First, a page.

After reading the article by Katie Nodjimbadem, I do agree with the argument that she makes. I learned about de facto and de jure discrimination in my POLI103 class recently, and my instructor has stated that this is how most states get away with discriminating against minority groups because De Facto is based on traditions and habits and are not invested into laws like De Jure discrimination is. De facto discrimination is hard to eliminate if it’s rooted in a community. Not only that but this happened in the North due to blacks and whites not living in the same neighborhoods or working at the same jobs. So all in all, black people didn’t escape racial discrimination from the South if they faced it in the North. This is not accidental either especially with the stereotypes of the people who live in different cities in the US, because how is it that a city that is predominately black also a low income community? This is because the value of the neighborhoods would decrease if Black Americans lived there. Black Americans living in these low income neighborhoods, were being paid less than their white counterparts, with this it opened the doors to banks taking advantage of Black Americans by increasing their interest rates to the point that their homes became foreclosed. While this is how the system got away with segregating neighborhoods this also shows how the government did little to nothing to help Black Americans then and now.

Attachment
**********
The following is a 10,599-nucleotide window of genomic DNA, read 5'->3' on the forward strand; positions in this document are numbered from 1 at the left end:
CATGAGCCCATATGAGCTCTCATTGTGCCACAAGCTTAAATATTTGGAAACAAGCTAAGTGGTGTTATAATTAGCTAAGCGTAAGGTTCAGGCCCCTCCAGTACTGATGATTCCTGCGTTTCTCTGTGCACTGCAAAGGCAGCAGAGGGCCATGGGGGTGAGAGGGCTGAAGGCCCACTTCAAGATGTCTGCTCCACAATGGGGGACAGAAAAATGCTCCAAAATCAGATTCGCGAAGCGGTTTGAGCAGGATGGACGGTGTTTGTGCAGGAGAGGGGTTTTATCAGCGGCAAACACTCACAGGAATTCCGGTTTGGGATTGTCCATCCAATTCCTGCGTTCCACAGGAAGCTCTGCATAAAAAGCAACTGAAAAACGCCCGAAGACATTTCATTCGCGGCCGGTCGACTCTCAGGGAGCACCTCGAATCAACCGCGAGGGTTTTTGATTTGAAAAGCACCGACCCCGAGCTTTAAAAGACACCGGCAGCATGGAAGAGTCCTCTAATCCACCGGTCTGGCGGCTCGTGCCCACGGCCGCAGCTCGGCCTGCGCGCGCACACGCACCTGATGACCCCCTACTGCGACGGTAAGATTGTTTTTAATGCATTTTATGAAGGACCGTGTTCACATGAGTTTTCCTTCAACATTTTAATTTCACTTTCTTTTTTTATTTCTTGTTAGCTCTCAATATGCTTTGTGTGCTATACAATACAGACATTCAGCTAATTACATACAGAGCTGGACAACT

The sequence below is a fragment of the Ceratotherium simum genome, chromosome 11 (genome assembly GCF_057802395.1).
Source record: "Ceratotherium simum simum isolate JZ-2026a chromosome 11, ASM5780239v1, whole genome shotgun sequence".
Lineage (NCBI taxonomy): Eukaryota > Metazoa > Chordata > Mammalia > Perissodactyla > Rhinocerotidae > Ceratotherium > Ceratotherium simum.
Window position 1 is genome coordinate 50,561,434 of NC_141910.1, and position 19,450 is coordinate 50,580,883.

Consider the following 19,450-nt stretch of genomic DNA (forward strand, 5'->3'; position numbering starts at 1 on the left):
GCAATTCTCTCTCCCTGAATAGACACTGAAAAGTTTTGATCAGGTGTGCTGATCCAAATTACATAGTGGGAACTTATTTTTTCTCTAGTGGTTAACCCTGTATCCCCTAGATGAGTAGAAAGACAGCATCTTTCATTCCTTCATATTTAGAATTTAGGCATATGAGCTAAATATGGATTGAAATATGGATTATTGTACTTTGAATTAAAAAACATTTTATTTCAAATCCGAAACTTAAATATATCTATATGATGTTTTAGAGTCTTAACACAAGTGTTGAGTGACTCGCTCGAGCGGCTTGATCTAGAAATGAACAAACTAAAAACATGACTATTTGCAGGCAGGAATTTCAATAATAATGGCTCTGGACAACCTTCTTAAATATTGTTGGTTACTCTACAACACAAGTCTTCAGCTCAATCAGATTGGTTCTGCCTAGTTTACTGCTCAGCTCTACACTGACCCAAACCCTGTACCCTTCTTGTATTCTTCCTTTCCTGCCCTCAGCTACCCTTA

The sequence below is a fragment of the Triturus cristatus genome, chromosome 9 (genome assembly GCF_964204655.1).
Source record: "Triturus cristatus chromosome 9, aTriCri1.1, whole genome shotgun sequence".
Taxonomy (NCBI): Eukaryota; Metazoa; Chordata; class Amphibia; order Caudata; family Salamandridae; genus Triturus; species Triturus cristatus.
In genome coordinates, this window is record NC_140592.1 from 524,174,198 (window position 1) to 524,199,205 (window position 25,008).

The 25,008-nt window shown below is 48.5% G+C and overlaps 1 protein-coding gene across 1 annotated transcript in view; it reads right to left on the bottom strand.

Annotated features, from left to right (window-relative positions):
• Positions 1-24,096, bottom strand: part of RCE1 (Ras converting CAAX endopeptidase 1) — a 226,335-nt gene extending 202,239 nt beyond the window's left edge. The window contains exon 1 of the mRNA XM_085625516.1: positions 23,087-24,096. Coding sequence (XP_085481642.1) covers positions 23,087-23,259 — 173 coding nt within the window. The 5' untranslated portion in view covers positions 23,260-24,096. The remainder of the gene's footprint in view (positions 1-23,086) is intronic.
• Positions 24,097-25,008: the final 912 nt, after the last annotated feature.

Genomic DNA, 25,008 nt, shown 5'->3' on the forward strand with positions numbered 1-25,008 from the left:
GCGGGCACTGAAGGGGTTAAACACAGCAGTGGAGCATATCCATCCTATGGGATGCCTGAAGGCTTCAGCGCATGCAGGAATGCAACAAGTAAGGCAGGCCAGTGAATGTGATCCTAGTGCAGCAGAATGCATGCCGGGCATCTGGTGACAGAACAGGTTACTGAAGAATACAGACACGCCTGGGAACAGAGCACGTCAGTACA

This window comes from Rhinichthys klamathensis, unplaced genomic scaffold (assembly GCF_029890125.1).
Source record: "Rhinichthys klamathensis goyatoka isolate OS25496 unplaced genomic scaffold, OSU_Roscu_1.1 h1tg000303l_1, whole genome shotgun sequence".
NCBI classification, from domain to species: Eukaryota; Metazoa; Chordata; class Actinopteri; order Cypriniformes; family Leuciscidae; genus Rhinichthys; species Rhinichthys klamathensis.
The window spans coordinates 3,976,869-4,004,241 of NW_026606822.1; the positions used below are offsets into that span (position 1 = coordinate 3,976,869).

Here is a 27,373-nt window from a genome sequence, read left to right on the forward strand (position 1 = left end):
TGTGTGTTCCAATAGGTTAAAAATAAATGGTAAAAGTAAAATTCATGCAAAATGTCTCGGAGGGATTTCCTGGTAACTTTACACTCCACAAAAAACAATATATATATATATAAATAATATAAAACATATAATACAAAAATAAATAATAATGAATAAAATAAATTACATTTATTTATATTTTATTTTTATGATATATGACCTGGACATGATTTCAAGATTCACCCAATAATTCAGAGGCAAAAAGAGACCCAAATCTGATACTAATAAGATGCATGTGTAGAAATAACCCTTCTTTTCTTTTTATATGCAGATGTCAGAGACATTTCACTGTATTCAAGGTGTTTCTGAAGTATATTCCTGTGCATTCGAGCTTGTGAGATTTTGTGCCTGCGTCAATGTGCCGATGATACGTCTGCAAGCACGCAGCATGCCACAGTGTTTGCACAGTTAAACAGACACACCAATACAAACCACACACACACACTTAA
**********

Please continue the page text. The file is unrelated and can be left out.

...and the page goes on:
Valeria Luiselli, Mexican journalist and author of the book Tell Me How It Ends argues that the U.S names the children crossing the border from Mexico are not “illegal” but are “refugees of a war” (p.90). In the last two chapters Luiselli points out how the only true way to be granted asylum as a child is to have a story where a gang has inflicted harm, you have been abused, or have performed excruciating hours of labor. Not only that but the child must also show evidence of harm or persecution as it relates to their race, religion, nationality, or political opinion. She also goes on to say that almost all of the stories slowly blend together with different outcomes and if the kids can’t prove they are fleeing persecution then their case isn’t strong enough and will most likely be deported.
The story of Manu is then brought up and how his story is an example what most young boys face and the reason why they cross the border, to flee from the gangs in Mexico. His case was one of the strongest because he had evidence of the complaint he filed to the police, his friend being killed in front of him and the bruises. The only issue left with Manu was what was the purpose of fleeing from the gangs in Mexico if those same gangs were at the schools? Luiselli states that there isn’t a solution to the problem if the same thing he was running from him was waiting for him in the U.S. In her concluding pages, Luiselli says the reason people go through the bad factors of living in the U.S is because they wanted to “arrive” and I think that this means that the people who cross would rather have a situation go from worse to bad than for it to just be nothing.